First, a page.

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European stocks slump as Wall Street falters on debt contagion

European stock markets fell heavily yesterday with the eurozone debt crisis taking a vicious lurch towards contagion which also affected Wall Street where shares also retreated in afternoon trading.

In the eurozone, the Frankfurt DAX 30 index shed 2.33 per cent, the Paris CAC 40 index lost 2.84 per cent, Milan’ FTSE Mib index plummeted 3.96 per cent, Madrid Ibex 35 slid 2.69 per cent and Lisbon’s PSI-20 fell 4.28 per cent.

London’s FTSE-100 fell 1.03 per cent, closing at 5,929.16 points.

“We find ourselves at one of the worst moments of the European monetary crisis. The idea of a contagion from the Greek crisis to other eurozone countries like Italy and Spain is gaining ground,” said Jean-Francois Robin, fixed-income strategist at Natixis in Paris.

On Wall Street, the Dow Jones Industrial Average fell 1.11 per cent to 12,516.66 in afternoon trading.

The broader S&P 500 shed 1.61 per cent to stand at 1,322.10, while the tech-heavy Nasdaq Composite dropped 1.75 per cent to 2,809.82.

In Italy, bank shares suffered the sharpest falls. Shares in Intesa Sanpaolo fell by 7.01 per cent and in UniCredit 5.92 per cent. These are the two biggest banks in the country.

“Italy has become the new pressure point in Europe’s debt crisis,” said Jan Randolph, head of sovereign risk at IHS Global Insight consultancy in London.

Investor concern rose further after German Chancellor Angela Merkel said she had told Italian Prime Minister Silvio Berlusconi to ensure Italy’s parliament approved an austerity budget to send “a very important signal” to the markets.

The Italian government earlier this month announced a four-year austerity budget in a bid to reduce the budget deficit to just 0.2 per cent of output by 2014 from 4.6 per cent last year.

Randolph pointed out that there was “no real new fundamental basis in Italy for this market aversion towards Italy”

He said: “What this really is about is a crisis of confidence.”

In Spain banking shares were also the worst hit, with Santander dropping 3.16 per cent and its main competitor BBVA falling 4.06 per cent. CaixaBank shares fell 5.29 per cent.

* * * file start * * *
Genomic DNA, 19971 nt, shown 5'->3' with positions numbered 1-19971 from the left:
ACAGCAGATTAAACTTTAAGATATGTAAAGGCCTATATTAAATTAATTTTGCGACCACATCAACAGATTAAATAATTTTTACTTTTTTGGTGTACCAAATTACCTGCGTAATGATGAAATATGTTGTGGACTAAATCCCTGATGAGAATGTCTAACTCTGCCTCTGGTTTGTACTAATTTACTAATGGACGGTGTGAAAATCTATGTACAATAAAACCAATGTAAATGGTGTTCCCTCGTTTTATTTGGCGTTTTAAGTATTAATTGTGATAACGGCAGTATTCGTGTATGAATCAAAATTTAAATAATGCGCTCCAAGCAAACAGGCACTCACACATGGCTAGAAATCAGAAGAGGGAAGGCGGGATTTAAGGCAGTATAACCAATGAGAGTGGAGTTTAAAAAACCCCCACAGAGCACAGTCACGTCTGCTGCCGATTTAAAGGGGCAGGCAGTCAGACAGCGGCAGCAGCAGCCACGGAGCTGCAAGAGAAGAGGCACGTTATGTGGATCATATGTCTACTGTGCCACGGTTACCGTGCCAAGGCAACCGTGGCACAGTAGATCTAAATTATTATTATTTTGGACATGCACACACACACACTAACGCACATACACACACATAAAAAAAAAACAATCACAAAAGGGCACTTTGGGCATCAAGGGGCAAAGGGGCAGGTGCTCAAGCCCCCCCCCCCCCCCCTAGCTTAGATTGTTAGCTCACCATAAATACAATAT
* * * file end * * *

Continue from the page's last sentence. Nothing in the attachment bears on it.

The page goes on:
But the big news was on Spanish 10-year bonds, where yields rose above six per cent for the first time since 1997.

In Paris, all companies comprising the leading CAC-40 index fell. Credit Agricole bank dropped 7.66 per cent and BNP Paribas tumbled 6.25 per cent.

“A real wind of panic blew across the financial sector provoked by the spike in Italian and Spanish yields on the bond market which has showed the way for crisis contagion,” Guillaume Garabedjian, portfolio manager at Meeschaert said.

In Brussels, eurozone leaders hoped to head off fresh worries of debt crisis contagion by seeking to iron out widening differences over the outline of a second Greek rescue package.

“The euro has come under heavy selling pressure today as investors take fright on two accounts: firstly, that EU ministers are becoming more comfortable with the prospect of Greece defaulting on part of its debts, and secondly that pressures are spreading from the core to the periphery, especially to Italy,” said Forex.com research director Kathleen Brooks.

The Brussels talks will focus on the question of possible private-sector involvement in a second bailout of Greece – with a deal not expected before September.

In London yesterday, which managed to sidestep the worst of the European falls, BSkyB’s shares plunged more than seven per cent, but recovered slightly as Rupert Murdoch fought to keep alive his bid for the British pay-TV group amid a phone hacking scandal at News Corp.’s News of the World newspaper.

At the close, BSkyB had slumped to 715.50 pence from 750 pence at the close on Friday, a drop of 4.6 per cent. For a time it had fallen below the 700-pence a share offer from Murdoch’s News Corp. for the 61 per cent of BSkyB it does not own.

In Asia, Tokyo closed 0.67 per cent lower at 10,069.53, Sydney dropped 1.56 per cent.

Hong Kong fell 1.67 per cent, but Shanghai gained 0.18 per cent thanks to a surge in airline shares following reports that the government will invest heavily in the sector.

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